Translated by Julie Rose
Introduction by Adam Gopnik
In this major new rendition by the acclaimed translator Julie Rose, Victor Hugo's "Les Miserables" is revealed in its full, unabridged glory. A favorite of readers for nearly 150 years, this stirring tale of crime, punishment, justice, and redemption pulses with life. Featuring such unforgettable characters as the quintessential prisoner of conscience Jean Valjean, the relentless police detective Javert, and the tragic prostitute Fantine and her innocent daughter, Cosette, Hugo's epic novel sweeps readers from the French provinces to the back alleys of Paris, and from the battlefield of Waterloo to the bloody ramparts of Paris during the uprising of 1832. With an Introduction by Adam Gopnik, this Modern Library edition is an outstanding translation of a masterpiece that continues to astonish and entertain readers around the world.
About the Author
The best-known of the French Romantic writers, Victor Hugo was a poet, novelist, dramatist, and political critic. Hugo was an avid supporter of French republicanism and advocate for social and political equality, themes that reflect most strongly in his works Les Mis?rables, Notre-Dame de Paris (The Hunchback of Notre-Dame), and Le Dernier jour d'un condamn? (The Last Day of a Condemned Man). Hugo's literary works were successful from the outset, earning him a pension from Louis XVIII and membership in the prestigious Acad?mie fran?aise, and influencing the work of literary figures such as Albert Camus, Charles Dickens, and Fyodor Dostoevsky. Elevated to the peerage by King Louis-Philippe, Hugo played an active role in French politics through the 1848 Revolution and into the Second and Third Republics. Hugo died in 1885, revered not only for his influence on French literature, but also for his role in shaping French democracy. He is buried in the Panth?on alongside Alexandre Dumas and ?mile Zola.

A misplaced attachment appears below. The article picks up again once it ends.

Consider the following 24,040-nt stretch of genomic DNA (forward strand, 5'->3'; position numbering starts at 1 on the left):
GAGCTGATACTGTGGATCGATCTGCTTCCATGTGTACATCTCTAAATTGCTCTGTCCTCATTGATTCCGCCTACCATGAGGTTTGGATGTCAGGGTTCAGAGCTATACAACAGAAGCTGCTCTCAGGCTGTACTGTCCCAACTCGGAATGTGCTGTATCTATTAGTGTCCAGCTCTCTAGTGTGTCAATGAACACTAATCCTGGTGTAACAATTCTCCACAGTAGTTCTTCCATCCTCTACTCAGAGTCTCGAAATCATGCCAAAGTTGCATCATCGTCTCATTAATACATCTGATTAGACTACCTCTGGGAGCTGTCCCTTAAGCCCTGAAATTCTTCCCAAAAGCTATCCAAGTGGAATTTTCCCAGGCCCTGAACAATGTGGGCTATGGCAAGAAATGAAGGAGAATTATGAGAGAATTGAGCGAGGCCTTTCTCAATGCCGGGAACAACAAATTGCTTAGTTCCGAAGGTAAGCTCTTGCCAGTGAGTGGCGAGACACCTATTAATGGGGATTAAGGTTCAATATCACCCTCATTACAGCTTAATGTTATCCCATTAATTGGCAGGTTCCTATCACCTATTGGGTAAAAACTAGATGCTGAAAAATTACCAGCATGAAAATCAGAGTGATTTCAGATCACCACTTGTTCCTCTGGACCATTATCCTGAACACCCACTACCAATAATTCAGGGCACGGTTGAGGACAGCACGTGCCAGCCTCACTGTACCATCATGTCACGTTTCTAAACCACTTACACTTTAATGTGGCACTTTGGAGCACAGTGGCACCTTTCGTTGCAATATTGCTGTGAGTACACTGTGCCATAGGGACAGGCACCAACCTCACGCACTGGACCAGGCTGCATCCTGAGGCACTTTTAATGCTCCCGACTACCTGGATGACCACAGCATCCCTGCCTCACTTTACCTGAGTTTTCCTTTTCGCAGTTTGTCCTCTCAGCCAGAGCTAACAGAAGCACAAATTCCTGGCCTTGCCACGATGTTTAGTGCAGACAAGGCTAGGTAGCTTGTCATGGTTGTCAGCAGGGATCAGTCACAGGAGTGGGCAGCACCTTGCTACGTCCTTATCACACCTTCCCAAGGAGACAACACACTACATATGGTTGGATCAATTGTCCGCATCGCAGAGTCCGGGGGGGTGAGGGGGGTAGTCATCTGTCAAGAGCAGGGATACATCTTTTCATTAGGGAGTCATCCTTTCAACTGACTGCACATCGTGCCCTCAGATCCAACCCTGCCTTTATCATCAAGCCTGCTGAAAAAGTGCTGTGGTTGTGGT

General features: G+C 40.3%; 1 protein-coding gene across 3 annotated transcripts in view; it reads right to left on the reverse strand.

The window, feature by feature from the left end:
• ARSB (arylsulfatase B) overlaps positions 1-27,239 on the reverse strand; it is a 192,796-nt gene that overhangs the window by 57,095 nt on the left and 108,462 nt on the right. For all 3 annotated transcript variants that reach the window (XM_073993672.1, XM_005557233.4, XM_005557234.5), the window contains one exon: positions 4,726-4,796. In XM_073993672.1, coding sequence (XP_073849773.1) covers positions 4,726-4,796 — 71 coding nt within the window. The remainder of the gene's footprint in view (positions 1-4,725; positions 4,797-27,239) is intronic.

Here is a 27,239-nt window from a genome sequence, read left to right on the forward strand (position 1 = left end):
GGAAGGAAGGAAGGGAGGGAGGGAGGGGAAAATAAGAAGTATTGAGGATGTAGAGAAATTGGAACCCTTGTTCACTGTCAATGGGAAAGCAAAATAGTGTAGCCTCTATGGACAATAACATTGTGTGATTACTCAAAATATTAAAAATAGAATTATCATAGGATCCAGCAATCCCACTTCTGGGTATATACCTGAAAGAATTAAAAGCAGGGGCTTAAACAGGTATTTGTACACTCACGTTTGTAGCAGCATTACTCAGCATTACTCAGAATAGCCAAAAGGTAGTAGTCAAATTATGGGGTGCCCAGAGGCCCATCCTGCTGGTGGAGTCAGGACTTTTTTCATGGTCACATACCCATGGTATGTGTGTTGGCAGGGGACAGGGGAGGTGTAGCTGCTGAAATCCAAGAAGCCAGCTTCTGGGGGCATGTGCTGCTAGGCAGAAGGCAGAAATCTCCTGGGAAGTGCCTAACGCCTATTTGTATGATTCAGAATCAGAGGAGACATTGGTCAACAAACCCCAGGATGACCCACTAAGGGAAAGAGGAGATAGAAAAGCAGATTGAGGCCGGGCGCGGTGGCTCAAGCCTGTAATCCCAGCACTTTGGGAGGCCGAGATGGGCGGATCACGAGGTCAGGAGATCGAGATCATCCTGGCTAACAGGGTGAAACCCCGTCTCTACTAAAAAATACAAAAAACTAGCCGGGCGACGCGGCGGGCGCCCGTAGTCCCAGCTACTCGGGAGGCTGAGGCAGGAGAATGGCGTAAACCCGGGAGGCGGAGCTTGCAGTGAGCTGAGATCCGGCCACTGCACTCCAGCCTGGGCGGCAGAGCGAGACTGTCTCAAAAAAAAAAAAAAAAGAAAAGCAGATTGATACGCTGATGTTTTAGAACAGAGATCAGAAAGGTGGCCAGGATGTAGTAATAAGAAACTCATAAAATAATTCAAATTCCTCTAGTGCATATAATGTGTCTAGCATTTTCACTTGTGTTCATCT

Julie Rose is a prize-winning, world-renowned translator of major French thinkers, known for, among other works, her acclaimed translation of Victor Hugo's Les Mise rables, which was published by Random House in 2008.
Adam Gopnik has been a staff writer forThe New Yorker since 1986. He has published many books includingParis to the Moon. He lives in New York City.
“A new translation by Julie Rose of Hugo’s behemoth classic that is as racy and current and utterly arresting as it should be.” —The Buffalo News (editor’s choice)
“Lively, dramatic, and wonderfully readable.” —Alison Lurie, Pulitzer Prize–winning author of Foreign Affairs
“Splendid . . . The magnificent story [is] marvelously captured in this new unabridged translation.”—Denver Post
“Rich and gorgeous. This is the [translation] to read. . . . If you are flying, just carry it under your arm as you board, or better still, rebook your holiday and go by train, slowly, page by page.” —Jeanette Winterson, The Times, London